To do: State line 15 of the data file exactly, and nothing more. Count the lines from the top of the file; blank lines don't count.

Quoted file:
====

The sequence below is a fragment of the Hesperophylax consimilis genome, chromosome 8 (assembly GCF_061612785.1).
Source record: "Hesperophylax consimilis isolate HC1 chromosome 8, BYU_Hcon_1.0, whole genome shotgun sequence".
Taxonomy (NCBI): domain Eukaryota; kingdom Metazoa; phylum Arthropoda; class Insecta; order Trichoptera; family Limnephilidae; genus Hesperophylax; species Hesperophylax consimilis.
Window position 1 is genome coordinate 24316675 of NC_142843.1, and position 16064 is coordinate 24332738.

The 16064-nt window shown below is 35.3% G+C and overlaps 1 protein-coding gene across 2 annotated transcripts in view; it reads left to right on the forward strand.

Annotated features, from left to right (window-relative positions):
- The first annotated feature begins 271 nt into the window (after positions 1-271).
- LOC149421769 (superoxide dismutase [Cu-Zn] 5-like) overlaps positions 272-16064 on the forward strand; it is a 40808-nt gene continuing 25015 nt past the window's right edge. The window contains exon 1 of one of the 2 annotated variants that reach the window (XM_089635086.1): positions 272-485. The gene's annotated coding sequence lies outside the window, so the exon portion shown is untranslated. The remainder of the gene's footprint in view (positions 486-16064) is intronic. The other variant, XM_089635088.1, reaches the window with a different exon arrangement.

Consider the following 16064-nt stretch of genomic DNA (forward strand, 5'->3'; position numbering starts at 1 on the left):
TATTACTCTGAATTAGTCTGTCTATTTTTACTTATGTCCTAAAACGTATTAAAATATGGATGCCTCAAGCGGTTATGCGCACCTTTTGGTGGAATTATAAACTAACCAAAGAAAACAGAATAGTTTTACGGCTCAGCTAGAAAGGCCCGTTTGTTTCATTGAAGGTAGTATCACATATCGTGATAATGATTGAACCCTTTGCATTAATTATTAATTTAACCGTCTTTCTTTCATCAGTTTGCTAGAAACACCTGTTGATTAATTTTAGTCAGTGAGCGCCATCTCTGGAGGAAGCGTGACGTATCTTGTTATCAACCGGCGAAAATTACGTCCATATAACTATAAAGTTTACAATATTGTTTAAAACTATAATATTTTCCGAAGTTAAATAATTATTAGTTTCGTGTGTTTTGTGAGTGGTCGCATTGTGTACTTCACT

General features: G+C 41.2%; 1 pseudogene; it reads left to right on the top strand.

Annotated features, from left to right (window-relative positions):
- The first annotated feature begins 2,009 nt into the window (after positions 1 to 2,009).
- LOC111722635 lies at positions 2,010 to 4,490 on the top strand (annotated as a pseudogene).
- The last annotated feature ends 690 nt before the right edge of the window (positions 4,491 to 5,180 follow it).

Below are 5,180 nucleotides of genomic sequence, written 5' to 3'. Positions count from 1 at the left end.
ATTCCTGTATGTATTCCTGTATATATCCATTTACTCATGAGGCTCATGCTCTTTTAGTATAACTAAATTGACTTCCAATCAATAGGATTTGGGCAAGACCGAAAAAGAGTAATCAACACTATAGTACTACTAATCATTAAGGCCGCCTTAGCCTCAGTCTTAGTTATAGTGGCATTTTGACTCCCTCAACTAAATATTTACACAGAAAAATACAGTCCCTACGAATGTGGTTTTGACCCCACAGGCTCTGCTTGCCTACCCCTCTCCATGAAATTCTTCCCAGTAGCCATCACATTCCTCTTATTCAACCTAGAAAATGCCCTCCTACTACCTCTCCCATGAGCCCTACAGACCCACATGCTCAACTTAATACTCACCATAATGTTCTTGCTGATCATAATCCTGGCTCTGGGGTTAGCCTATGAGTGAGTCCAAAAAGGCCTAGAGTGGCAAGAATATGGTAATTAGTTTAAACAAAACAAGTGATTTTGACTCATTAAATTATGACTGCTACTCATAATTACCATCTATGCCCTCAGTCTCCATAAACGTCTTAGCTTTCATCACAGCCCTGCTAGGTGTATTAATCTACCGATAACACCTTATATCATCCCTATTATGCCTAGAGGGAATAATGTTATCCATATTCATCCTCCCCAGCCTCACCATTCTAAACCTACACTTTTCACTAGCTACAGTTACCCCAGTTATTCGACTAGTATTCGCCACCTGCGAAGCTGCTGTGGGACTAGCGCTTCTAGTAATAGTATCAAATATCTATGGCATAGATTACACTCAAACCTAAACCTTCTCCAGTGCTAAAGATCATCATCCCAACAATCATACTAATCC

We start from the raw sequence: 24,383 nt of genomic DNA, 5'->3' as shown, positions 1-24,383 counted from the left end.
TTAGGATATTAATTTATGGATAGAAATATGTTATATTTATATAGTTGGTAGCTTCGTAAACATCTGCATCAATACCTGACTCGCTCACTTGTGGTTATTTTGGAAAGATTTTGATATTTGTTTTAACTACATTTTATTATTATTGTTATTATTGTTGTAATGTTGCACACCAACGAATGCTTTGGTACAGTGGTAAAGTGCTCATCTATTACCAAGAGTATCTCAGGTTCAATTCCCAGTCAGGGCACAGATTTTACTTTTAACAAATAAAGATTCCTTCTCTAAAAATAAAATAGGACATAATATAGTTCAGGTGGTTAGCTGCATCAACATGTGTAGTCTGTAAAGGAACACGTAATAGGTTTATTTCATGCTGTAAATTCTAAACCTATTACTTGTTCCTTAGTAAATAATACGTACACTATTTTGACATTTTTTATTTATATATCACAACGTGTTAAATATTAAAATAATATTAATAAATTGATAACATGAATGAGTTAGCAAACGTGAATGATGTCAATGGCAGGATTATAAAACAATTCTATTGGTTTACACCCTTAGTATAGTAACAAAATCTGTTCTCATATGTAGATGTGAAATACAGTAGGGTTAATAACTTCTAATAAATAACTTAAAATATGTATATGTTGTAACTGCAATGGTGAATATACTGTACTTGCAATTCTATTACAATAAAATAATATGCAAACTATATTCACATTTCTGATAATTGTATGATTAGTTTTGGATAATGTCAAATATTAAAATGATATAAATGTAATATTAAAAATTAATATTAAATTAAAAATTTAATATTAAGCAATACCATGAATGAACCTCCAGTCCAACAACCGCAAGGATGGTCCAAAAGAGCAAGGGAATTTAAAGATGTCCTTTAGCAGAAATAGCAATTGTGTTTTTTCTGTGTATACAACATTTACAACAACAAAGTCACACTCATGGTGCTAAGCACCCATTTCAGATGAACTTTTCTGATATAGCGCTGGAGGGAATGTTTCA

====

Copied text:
- The last annotated feature ends 690 nt before the right edge of the window (positions 4,491 to 5,180 follow it).